I grew up on a small family farm in the Texas blackland prairie where mockingbirds sang and bluebonnets bloomed. The land was kind, the neighbors friendly, and my parents loving.
The main lesson my parents taught their children was to “take care of the land and your neighbors, and they’ll take care of you.” My mother loved to say:
There is a destiny that makes us brothers,
None goes his way alone;
What we send into the lives of others,
Comes back into our own.
When neighbors were sick or hurt, my parents and others tended their land, took them food, and cared for their children. They worked with scouts and 4-H, had the local baseball field in their yard, and tutored neighbor kids along with their own, helping them make bug and leaf collections for school. They worked the polls at election time and helped maintain our small, rural school. They took care of their community.
And they took care of their land. Although our farm was pretty flat, my father dutifully contour-plowed around every little bump. He and my mother hand-weeded thorny mesquite to keep it from spreading. They fought the dumping of raw sewage in the creek that ran through our land. They were proud of their native prairie pastures, their gentle, well-cared-for livestock, and our farm’s abundant wildlife. In the 1950s, a small flock of whooping cranes landed on our farm pond. Years later, I learned that this flock represented most of the remaining cranes at that time. We didn’t know what they were, and my dad considered shooting one to take in for identification. But he couldn’t do it. “They were too ‘purty’ to shoot,” he said.
My parents did not inherit their land but bought it with help from the U.S. Federal Land Bank. They paid their taxes willingly, seeing the benefits of public schools, roads, police and fire protection, and programs that helped the poor and elderly and helped people like them get their start.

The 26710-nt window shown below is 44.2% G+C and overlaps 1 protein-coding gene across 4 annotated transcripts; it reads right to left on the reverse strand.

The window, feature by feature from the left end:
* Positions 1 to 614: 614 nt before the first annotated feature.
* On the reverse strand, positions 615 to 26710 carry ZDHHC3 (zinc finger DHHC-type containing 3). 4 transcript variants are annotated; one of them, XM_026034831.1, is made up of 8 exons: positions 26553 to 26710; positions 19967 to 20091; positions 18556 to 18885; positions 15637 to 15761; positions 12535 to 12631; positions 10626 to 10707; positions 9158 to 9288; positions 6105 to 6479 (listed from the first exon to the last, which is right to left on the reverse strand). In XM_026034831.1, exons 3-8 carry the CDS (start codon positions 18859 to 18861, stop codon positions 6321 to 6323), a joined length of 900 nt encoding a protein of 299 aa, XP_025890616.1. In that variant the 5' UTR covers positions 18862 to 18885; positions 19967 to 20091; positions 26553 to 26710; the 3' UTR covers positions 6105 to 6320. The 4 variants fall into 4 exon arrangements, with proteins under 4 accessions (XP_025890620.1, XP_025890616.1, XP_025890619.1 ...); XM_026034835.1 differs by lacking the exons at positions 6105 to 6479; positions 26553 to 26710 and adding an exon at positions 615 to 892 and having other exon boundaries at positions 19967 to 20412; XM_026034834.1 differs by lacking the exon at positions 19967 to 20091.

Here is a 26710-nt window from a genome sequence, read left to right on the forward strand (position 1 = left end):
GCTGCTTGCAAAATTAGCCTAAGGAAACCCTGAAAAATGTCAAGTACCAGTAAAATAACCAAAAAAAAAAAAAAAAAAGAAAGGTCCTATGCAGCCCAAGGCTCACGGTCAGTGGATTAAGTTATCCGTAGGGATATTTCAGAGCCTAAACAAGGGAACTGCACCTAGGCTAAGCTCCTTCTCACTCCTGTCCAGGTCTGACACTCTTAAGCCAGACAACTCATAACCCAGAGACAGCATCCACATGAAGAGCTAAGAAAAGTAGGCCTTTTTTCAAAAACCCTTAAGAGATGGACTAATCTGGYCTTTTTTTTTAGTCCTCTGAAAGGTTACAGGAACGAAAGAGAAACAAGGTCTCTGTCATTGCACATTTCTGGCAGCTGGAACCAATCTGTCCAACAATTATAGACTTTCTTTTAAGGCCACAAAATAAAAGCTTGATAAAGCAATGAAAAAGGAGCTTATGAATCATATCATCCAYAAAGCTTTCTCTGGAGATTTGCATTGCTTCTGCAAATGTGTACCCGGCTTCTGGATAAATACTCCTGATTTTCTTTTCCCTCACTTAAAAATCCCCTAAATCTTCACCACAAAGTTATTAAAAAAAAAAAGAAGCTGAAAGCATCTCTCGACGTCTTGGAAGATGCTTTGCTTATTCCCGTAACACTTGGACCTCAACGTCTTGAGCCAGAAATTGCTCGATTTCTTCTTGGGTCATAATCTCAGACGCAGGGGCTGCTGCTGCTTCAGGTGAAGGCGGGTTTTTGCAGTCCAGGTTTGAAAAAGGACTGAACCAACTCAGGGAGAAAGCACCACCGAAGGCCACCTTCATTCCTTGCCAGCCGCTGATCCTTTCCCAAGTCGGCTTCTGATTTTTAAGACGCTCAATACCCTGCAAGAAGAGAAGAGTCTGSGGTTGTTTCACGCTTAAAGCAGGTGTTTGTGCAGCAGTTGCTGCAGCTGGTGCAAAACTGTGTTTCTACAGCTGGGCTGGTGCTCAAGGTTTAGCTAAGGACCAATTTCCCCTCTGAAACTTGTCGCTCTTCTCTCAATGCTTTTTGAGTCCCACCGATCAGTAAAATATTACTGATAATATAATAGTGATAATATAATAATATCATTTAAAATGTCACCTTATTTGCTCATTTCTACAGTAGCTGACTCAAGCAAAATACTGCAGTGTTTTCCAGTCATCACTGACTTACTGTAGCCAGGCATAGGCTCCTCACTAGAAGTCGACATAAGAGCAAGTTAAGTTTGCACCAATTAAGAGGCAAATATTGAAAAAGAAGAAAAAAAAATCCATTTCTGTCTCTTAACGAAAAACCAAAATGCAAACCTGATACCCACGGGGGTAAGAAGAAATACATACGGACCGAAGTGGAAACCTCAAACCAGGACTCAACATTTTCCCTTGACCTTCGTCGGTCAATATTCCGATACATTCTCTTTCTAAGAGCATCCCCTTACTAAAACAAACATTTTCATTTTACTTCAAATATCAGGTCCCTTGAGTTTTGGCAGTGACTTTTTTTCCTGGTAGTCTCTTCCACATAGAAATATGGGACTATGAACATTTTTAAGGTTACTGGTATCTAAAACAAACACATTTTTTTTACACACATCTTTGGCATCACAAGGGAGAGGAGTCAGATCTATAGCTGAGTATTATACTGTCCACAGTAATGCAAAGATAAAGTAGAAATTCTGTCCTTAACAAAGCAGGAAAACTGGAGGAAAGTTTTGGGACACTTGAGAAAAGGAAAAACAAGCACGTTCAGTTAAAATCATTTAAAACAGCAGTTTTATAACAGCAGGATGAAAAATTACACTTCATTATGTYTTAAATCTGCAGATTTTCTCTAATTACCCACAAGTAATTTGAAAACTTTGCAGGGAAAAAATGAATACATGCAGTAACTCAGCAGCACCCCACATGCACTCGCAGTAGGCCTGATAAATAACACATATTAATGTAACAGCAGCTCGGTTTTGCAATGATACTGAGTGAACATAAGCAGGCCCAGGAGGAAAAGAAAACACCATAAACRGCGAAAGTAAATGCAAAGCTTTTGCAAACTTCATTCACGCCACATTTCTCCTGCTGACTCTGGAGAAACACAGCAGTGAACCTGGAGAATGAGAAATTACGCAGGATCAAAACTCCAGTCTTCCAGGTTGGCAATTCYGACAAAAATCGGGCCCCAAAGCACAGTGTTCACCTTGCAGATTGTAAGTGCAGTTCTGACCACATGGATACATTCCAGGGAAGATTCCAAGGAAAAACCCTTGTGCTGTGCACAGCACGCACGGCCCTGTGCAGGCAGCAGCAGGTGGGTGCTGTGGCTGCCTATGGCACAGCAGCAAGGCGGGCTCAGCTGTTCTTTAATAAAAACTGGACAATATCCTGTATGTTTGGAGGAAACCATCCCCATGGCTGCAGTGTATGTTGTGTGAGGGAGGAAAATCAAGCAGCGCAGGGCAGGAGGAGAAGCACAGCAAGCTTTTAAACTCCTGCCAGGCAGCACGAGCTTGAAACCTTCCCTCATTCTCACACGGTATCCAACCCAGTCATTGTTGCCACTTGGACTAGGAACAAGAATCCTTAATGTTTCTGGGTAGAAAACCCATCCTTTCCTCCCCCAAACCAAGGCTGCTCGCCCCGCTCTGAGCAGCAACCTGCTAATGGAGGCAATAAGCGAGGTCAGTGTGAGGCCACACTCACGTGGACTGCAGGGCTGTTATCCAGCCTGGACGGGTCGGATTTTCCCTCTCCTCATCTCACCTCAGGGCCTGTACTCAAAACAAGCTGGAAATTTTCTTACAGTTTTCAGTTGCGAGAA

Our family’s entertainment consisted of weenie roasts on the creek, watching sunsets, listening to bobwhites calling, making Texas mustang grape jelly, and picking dewberries for cobbler and homemade ice cream. We sang “America the Beautiful” because we knew that America, the land and the community, took care of us.
When I went off to college, my childhood love of the land and its people grew into the professions of ecology, teaching, and community service. The lessons I learned on that blackland prairie farm have served me throughout life.
I was taught to revere and delight in all of creation; that there is divinity in all things. I believe that creation is the Creator, continually recreating itself. We humans are a part of that, shaping our environment and communities. Humans have become one of the most powerful forces on earth. And as we wield that power, we must always remember, “What we send into the lives of others, comes back into our own.”
Born in 1953 on a small family farm, Vicki Watson grew up watching her parents’ loving care for land and community. After earning a PhD in ecology, Ms. Watson became a University of Montana environmental studies professor, focusing on watershed conservation and helping citizens work for the sustainable, ethical use of water.
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